Invesco Dividend Income Fund
|Share class||A: IAUTX||C: IUTCX||Y: IAUYX|
Earn, preserve, build
Invesco Dividend Income Fund is an actively managed strategy that looks to earn income, preserve assets and build capital. The investment team seeks to deliver the value of dividend investing by identifying above-market-yielding stocks with consistent and defensible dividends.
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Performance quoted is past performance and cannot guarantee comparable future results; current performance may be lower or higher. Visit invesco.com/ for the most recent month-end performance. Performance figures reflect reinvested distributions and changes in net asset value (NAV). Investment return and principal value will vary, and you may have a gain or a loss when you sell shares. Index returns do not reflect any fees, expenses or sales charges.
Performance shown at NAV does not include applicable front-end sales charges, which would have reduced the performance.
The gross expense ratio is 1.30% for Class A shares. Expenses are as of the fund's fiscal year end as outlined in the fund's current prospectus.
Had fees not been waived and/or expenses reimbursed currently or in the past, returns would have been lower.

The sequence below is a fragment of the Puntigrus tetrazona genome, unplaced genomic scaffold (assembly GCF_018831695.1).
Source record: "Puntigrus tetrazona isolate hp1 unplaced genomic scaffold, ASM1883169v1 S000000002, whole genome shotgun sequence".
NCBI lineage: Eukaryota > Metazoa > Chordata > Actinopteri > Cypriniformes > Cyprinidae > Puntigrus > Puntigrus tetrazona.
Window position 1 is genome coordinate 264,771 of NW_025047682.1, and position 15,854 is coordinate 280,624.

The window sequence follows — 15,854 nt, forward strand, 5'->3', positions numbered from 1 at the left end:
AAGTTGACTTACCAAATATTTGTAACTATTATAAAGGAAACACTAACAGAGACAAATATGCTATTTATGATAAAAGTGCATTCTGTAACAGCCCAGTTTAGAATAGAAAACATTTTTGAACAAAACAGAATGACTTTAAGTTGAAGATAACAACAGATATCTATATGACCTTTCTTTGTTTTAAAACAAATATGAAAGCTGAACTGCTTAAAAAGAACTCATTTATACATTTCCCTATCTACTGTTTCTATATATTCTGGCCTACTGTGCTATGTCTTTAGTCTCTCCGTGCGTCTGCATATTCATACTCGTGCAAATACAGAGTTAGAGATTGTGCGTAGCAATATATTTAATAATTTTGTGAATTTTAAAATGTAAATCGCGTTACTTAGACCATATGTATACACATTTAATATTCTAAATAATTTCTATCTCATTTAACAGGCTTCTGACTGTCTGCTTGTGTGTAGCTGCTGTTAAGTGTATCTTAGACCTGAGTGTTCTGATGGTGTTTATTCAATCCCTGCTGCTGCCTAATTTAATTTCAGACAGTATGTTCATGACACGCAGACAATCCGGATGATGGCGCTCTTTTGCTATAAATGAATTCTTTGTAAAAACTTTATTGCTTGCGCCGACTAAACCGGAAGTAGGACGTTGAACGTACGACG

On Feb. 6, 2013, the fund's investment strategy changed to eliminate a requirement that it concentrate its investments primarily in the securities of issuers in utilities-related industries. Results prior to Feb. 6, 2013, reflect the performance of the fund's previous strategy.Although the fund's return during certain periods was positively impacted by its investments in initial public offerings (IPOs), there can be no assurance that the fund will have favorable IPO investment opportunities in the future.
Diversification does not guarantee a profit or eliminate the risk of loss.
Investing in stock involves risks, including the loss of principal and changes in dividend policies of companies and the capital resources available for dividend payments. Stock dividend yields may vary suddenly and significantly relative to bond yields since stock prices are typically more volatile than bond prices.